600 Purchase Record-breaking $20 M in Israel Bonds
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600 Purchase Record-breaking $20 M in Israel Bonds

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In response to an urgent call for aid to Israel, more than 600 New York business, civic and Jewish religious and communal leaders last night purchased a record-breaking sum of more than $20 million in State of Israel Bonds at a dinner in the Plaza Hotel. Ambassador Jacob Barmore, Minister Plenipotentiary in the Permanent Mission of Israel to the United Nations, told the gathering: “Don’t be deluded….We are fighting for our survival. What will happen to us (Israel) will not depend on a resolution adopted by the United Nations or the Security Council. It will depend on your commitment to the Jewish cause.”

The event resulted in the highest sum in Israel Bond sales ever attained at a single event since the inception of the drive in 1951 in New York City. The amount, which was announced by former Congressman Herbert Tenzer, dinner chairman, reflected the concern of New York’s Jewish community for Israel. More than 300 Israel Bond rallies have been held in the metropolitan area since the start of the fourth war in Israel’s 25-year history.

Jack D. Weiler, prominent New York Jewish communal leader who is secretary-treasurer of the Israel Bond Organization, was guest of honor at the event which was sponsored by the executive committee of the Greater New York Committee for State of Israel Bonds, under the chairmanship of Samuel Neaman, chairman and chief executive officer of McCrory Corporation. Weiler, who was presented with a Silver Israel Anniversary Award by Ira Guilden, chairman of the Bond’s Board of Governors, said that he had an “unshakeable faith in Israel” and he was deeply gratified in being able to “share in a small way in the rebirth of our people.”

Sam Rothberg, general chairman of the Israel Bond Organization, declared that “when the Egyptians and Syrians launched their attack on Yom Kippur, their guns were not only aimed at Israel but against the entire Jewish people. It is not a question,” he said, “of whether we want to be involved. We have no choice. Every Jew is as much a target of this war as Israel itself. Therefore, it is up to every Jew to join the fight to defend and protect Israel. We are in an emergency in which every hour and every minute counts.”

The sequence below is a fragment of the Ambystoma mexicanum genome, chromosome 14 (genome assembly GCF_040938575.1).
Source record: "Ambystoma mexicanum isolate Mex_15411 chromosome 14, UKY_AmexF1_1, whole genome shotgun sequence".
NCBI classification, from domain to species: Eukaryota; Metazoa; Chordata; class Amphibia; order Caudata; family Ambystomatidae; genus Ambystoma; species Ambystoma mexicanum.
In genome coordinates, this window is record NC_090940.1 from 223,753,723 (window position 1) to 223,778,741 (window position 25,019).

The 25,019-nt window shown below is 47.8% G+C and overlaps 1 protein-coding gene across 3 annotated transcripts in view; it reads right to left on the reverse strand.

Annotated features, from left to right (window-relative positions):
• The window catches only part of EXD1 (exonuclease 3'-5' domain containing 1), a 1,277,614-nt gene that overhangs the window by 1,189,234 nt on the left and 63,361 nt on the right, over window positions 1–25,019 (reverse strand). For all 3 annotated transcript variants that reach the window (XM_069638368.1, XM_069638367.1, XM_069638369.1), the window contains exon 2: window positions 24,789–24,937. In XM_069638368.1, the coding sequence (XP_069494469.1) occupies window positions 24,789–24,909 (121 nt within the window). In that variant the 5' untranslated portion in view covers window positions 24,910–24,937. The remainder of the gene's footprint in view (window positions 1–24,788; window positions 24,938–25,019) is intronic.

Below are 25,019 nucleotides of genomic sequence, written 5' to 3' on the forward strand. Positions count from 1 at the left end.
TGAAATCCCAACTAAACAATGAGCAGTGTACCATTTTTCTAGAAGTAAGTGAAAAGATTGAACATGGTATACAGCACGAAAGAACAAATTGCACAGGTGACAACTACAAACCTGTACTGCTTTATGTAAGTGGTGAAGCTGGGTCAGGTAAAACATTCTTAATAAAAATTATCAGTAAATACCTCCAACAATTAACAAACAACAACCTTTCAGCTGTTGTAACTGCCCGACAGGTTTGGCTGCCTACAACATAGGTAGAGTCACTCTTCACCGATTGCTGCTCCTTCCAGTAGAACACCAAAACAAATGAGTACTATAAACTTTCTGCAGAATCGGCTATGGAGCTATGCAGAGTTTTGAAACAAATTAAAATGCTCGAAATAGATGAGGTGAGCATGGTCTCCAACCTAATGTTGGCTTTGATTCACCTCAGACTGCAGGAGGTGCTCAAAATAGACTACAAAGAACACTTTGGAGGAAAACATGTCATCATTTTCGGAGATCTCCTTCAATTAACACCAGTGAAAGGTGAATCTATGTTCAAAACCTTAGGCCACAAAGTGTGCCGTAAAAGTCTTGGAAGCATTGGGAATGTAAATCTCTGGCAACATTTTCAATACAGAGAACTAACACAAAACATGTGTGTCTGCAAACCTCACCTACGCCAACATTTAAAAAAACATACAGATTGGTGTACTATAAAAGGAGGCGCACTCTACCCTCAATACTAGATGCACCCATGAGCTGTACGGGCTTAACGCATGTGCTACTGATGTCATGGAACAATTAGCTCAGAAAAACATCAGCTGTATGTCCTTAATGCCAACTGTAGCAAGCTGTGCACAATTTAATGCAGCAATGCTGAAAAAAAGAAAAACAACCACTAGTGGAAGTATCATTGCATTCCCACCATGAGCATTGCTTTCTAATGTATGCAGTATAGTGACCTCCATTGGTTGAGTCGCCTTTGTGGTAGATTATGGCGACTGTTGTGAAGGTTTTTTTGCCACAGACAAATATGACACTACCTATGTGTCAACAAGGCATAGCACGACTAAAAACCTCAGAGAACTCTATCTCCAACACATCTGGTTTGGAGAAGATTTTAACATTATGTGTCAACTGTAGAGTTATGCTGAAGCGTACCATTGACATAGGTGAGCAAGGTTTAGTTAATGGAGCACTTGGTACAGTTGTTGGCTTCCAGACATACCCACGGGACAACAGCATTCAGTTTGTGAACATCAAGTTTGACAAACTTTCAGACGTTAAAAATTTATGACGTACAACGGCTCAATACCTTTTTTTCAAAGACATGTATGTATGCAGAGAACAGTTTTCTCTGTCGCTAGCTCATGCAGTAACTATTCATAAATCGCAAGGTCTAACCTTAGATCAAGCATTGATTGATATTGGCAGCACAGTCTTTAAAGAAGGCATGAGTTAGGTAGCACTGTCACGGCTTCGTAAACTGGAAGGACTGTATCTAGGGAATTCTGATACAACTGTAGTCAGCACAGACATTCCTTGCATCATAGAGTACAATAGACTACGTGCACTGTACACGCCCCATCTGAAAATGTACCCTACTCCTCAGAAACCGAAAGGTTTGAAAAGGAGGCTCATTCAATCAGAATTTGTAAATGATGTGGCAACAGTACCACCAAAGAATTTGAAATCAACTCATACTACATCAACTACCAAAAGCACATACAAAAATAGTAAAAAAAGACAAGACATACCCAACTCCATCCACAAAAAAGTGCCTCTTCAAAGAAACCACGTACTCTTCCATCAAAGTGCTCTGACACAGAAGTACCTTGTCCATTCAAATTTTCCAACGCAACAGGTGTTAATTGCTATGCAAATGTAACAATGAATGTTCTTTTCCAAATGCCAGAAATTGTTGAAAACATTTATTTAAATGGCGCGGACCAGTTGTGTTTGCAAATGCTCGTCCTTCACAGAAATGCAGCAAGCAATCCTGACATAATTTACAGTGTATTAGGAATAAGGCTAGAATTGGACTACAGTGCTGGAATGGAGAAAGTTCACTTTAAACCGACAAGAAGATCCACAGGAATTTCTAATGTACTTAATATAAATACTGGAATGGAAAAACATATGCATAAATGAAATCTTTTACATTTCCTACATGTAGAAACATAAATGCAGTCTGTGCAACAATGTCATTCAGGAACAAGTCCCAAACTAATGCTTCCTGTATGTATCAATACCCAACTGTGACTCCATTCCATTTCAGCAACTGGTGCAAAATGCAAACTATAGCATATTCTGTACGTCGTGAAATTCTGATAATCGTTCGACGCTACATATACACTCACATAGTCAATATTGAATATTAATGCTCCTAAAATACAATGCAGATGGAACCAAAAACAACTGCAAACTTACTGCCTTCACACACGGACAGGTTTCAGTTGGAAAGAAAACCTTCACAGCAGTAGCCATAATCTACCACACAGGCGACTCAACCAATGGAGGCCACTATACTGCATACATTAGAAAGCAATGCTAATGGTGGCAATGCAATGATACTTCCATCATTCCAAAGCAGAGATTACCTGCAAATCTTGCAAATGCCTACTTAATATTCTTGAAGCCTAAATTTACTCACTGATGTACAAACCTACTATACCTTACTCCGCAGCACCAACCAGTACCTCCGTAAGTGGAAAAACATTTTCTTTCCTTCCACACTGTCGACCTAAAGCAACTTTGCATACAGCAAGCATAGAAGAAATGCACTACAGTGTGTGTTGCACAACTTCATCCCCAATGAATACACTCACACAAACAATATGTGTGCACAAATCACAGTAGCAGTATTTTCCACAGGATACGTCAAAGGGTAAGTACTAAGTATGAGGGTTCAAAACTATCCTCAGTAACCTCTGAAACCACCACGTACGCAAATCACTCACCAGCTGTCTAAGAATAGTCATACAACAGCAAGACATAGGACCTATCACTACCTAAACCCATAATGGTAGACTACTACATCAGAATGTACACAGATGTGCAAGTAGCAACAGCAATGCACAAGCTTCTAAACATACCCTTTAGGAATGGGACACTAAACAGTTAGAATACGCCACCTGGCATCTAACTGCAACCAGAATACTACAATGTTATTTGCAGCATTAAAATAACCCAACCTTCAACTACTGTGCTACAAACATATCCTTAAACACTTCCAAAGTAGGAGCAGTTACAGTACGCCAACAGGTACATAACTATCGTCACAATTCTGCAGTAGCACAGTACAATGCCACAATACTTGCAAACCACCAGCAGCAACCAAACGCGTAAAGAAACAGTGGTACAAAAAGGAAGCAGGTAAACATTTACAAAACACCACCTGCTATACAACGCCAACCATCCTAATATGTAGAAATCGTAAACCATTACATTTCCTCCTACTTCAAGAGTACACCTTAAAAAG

Barmore, who substituted for Israeli Ambassador Simcha Dinitz, said that since the State of Israel was founded 25 years ago “our very right to exist has been questioned time and time again.” He declared that Israel is now “bleeding and bleeding profusely….This is a battle for life and death for Israel.

The Israeli diplomat, who came to the dinner directly from the United Nations, spoke emotionally about the walkout of Soviet Ambassador Yakov Malik when Israeli Ambassador Yosef Tekoah tried to extend his condolences for Soviet civilians reportedly killed in the bombing of Damascus. Barmore said Malik has demonstrated some of the most “rabid anti-Semitism” seen at the UN. He said Tekoah was right in presenting his condolences but no one at the UN was expressing condolences for Israeli civilians killed by missiles coming from Syria.


Meanwhile, demonstrations, mobilizations and appeals for the aid of Israel continued to mount in this country and abroad. In Paris over 20,000 persons rallied last night on behalf of Israel at a meeting organized by the Paris “Committee for the Support of Israel.” Daniel Mayer, president of the Human Rights League, attacked French Foreign Minister Michel Jobert who had earlier said one could not call aggressors those states which try to recover territory which belongs to them. “Such a statement is not diplomacy but dishonor,” Mayer said.

Jean-Pierre Bloch, president of the International League Against Racism and Anti-Semitism (LICA) said Jobert’s statement was the same as Hitler’s who said “we’re going home” when entering the Rhineland in 1938. Earlier Socialist opposition leader Francois Mitterand strongly criticized the French government’s position on the Middle East war and called Jobert’s statements “cynical and esoteric.”